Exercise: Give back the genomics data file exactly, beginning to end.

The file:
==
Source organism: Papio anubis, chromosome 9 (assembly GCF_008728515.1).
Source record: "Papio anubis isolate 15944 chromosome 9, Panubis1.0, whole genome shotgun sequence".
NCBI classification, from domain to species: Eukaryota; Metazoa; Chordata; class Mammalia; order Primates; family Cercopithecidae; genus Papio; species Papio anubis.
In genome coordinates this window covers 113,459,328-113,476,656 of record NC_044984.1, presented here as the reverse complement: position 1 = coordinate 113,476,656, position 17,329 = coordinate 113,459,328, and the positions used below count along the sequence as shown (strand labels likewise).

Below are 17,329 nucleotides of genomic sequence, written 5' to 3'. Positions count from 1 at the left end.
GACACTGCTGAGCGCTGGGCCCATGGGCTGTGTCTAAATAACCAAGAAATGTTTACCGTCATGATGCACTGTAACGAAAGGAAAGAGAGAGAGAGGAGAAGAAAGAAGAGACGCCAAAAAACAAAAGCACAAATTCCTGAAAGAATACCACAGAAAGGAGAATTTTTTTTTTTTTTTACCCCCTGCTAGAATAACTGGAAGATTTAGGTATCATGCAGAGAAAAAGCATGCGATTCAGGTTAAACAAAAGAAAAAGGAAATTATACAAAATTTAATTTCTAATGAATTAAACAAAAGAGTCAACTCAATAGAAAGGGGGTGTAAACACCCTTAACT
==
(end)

Source organism: Papio anubis, chromosome 9 (assembly GCF_008728515.1).
Source record: "Papio anubis isolate 15944 chromosome 9, Panubis1.0, whole genome shotgun sequence".
NCBI classification, from domain to species: Eukaryota; Metazoa; Chordata; class Mammalia; order Primates; family Cercopithecidae; genus Papio; species Papio anubis.
In genome coordinates this window covers 113,459,328-113,476,656 of record NC_044984.1, presented here as the reverse complement: position 1 = coordinate 113,476,656, position 17,329 = coordinate 113,459,328, and the positions used below count along the sequence as shown (strand labels likewise).

Below are 17,329 nucleotides of genomic sequence, written 5' to 3'. Positions count from 1 at the left end.
GACACTGCTGAGCGCTGGGCCCATGGGCTGTGTCTAAATAACCAAGAAATGTTTACCGTCATGATGCACTGTAACGAAAGGAAAGAGAGAGAGAGGAGAAGAAAGAAGAGACGCCAAAAAACAAAAGCACAAATTCCTGAAAGAATACCACAGAAAGGAGAATTTTTTTTTTTTTTTACCCCCTGCTAGAATAACTGGAAGATTTAGGTATCATGCAGAGAAAAAGCATGCGATTCAGGTTAAACAAAAGAAAAAGGAAATTATACAAAATTTAATTTCTAATGAATTAAACAAAAGAGTCAACTCAATAGAAAGGGGGTGTAAACACCCTTAACT